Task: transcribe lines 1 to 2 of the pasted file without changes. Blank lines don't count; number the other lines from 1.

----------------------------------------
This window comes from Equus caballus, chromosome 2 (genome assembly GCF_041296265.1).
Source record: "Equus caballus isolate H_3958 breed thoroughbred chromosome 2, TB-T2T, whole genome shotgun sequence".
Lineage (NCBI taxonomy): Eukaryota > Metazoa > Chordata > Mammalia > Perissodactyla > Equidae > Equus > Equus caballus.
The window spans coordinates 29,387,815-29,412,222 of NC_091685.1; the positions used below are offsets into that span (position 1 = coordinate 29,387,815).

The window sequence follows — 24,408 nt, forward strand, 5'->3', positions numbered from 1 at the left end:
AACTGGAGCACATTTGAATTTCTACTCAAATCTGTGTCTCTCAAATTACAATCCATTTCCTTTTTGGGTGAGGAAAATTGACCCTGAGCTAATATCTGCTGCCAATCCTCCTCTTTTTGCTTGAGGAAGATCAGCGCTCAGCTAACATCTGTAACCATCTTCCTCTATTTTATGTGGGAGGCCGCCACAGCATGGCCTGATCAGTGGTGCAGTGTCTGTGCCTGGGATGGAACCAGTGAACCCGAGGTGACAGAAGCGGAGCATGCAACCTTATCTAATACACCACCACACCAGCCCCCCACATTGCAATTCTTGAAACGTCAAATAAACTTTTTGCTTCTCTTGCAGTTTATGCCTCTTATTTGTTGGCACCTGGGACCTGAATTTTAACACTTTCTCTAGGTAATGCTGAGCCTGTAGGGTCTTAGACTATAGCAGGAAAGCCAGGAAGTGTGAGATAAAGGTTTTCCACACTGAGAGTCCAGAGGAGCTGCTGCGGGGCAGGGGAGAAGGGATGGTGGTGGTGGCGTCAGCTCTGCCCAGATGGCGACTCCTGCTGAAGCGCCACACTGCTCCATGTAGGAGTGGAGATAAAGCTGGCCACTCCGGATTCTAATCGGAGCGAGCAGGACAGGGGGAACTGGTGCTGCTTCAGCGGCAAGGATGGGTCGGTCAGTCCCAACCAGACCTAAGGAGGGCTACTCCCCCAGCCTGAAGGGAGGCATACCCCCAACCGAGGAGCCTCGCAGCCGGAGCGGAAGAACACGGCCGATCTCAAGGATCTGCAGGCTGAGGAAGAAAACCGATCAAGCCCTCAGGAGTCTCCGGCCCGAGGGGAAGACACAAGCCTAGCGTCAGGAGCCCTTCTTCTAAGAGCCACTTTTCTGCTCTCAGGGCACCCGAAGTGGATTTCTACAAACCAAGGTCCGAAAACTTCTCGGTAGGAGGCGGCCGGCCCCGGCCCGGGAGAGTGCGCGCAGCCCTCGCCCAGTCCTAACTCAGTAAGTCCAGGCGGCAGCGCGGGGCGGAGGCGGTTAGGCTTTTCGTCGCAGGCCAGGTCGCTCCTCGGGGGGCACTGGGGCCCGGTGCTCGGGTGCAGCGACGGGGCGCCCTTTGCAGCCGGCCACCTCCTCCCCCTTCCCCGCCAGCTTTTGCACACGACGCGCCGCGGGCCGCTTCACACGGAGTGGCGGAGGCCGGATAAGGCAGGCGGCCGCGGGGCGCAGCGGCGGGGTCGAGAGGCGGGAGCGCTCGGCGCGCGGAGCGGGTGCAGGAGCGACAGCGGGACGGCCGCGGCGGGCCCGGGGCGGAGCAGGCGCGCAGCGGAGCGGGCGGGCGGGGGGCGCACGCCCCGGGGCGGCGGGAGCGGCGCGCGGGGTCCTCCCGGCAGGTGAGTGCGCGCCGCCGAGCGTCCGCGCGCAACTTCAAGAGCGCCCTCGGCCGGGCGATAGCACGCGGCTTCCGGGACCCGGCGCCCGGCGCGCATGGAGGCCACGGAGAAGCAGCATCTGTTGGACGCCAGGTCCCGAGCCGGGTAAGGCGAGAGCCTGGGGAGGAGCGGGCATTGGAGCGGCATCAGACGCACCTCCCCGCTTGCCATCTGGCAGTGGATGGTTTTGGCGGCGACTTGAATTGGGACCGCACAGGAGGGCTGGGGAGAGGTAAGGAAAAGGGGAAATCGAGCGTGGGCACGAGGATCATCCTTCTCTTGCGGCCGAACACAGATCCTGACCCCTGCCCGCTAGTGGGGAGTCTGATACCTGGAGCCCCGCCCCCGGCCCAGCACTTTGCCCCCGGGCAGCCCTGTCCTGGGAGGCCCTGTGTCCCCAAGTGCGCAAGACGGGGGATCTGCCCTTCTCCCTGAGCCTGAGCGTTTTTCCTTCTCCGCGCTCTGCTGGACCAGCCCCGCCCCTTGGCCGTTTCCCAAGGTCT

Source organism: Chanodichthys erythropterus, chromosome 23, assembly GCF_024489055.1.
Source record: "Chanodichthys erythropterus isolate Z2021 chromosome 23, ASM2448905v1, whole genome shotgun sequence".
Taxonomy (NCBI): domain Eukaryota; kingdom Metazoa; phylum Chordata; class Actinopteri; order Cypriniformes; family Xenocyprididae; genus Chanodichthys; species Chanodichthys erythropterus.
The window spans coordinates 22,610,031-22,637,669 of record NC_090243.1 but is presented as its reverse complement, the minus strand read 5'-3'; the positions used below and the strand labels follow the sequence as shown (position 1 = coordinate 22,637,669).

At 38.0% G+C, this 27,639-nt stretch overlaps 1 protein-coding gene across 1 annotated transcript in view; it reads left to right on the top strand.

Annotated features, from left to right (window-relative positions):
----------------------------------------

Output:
This window comes from Equus caballus, chromosome 2 (genome assembly GCF_041296265.1).
Source record: "Equus caballus isolate H_3958 breed thoroughbred chromosome 2, TB-T2T, whole genome shotgun sequence".